Okay, for the millionth time, I have heard someone say “And a little child shall lead them” out of context. Today it happened on the news as I heard the story of a young boy who is raising money for a children’s charity. The newscaster praised the young man for his efforts, which was a wonderful gesture. At the end of the segment, another newscaster commented on the maturity and kind heart of the boy and then said to everyone watching: “And a little child shall lead them.” In the context of the newscast, this statement meant that adults can learn from the leadership of a child. Or, that in some way, the leadership of a child is superior to that of adults.
Now, I am not denying that this boy is a fine example to us all and that we would do well to follow his lead in being more concerned about the needs of others. However, I am startled at how often the phrase “And a little child shall lead them” is taken completely out of context. The original quote has nothing to do with children teaching or leading adults.
First, you have to understand that the phrase is actually a quote from the Old Testament. It comes from Isaiah 11:6, which reads:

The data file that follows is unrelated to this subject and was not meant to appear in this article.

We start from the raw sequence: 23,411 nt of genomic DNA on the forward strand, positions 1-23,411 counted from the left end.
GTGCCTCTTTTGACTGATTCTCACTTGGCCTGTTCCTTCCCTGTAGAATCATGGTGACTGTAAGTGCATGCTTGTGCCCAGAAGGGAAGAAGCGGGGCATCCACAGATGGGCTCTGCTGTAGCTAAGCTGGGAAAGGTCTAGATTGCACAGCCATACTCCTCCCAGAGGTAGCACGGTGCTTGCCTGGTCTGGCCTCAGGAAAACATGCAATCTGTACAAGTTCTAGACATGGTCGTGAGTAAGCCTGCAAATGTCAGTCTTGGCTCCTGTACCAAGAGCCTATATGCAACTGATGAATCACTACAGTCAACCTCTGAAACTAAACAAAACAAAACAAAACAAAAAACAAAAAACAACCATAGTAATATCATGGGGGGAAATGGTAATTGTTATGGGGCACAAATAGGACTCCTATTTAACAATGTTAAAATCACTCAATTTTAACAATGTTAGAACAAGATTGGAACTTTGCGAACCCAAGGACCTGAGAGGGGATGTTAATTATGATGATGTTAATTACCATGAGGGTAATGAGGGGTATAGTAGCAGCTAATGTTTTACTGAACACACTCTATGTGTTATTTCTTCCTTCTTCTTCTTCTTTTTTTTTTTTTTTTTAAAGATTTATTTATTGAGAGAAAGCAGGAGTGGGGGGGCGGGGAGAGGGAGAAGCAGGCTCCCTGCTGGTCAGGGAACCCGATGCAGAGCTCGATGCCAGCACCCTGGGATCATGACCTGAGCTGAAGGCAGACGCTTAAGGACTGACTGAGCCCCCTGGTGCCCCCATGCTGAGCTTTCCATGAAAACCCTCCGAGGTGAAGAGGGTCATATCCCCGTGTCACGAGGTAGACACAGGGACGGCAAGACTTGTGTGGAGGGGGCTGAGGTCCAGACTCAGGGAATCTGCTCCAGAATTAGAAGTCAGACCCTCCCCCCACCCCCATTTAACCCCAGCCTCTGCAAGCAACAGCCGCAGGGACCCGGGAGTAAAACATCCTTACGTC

The wolf shall dwell with the lamb, and the leopard shall lie down with the young goat, and the calf and the lion and the fattened calf together; and a little child shall lead them.
As you can see right away, the text has nothing to do with a child leading adults. It states that a child shall lead the wolf, lamb, leopard, young goat, calf, lion, and fattened calf. This may seem strange if we do not continue to read a few more verses to get a better understanding of what is being discussed here. Verses 7-9 continue:
The cow and the bear shall graze; their young shall lie down together; and the lion shall eat straw like the ox. The nursing child shall play over the hole of the cobra, and the weaned child shall put his hand on the adder’s den. They shall not hurt or destroy in all my holy mountain; for the earth shall be full of the knowledge of the Lord as the waters cover the sea.
This passage is a discussion of the Day of the Lord. This is the day that Christians look forward to when Jesus Christ will remove the curse of sin from our world and restore peace to all of creation. As a result of this peace, wolf, lion, lamb, cobra, calf, bear, and children will all live in harmony. A child will be able to lead a lion (or a wolf, etc.) around without fear of harm.
Let us stop using this phrase as if the Bible tells us that children will one day lead adults. It says nothing of the sort. If we are going to quote Bible verses, let us quote them in context. Isaiah 11:6-9 is a wonderful passage that describes what God has in store for this fallen world that has so much violence, fear and death. It will be a world of peace.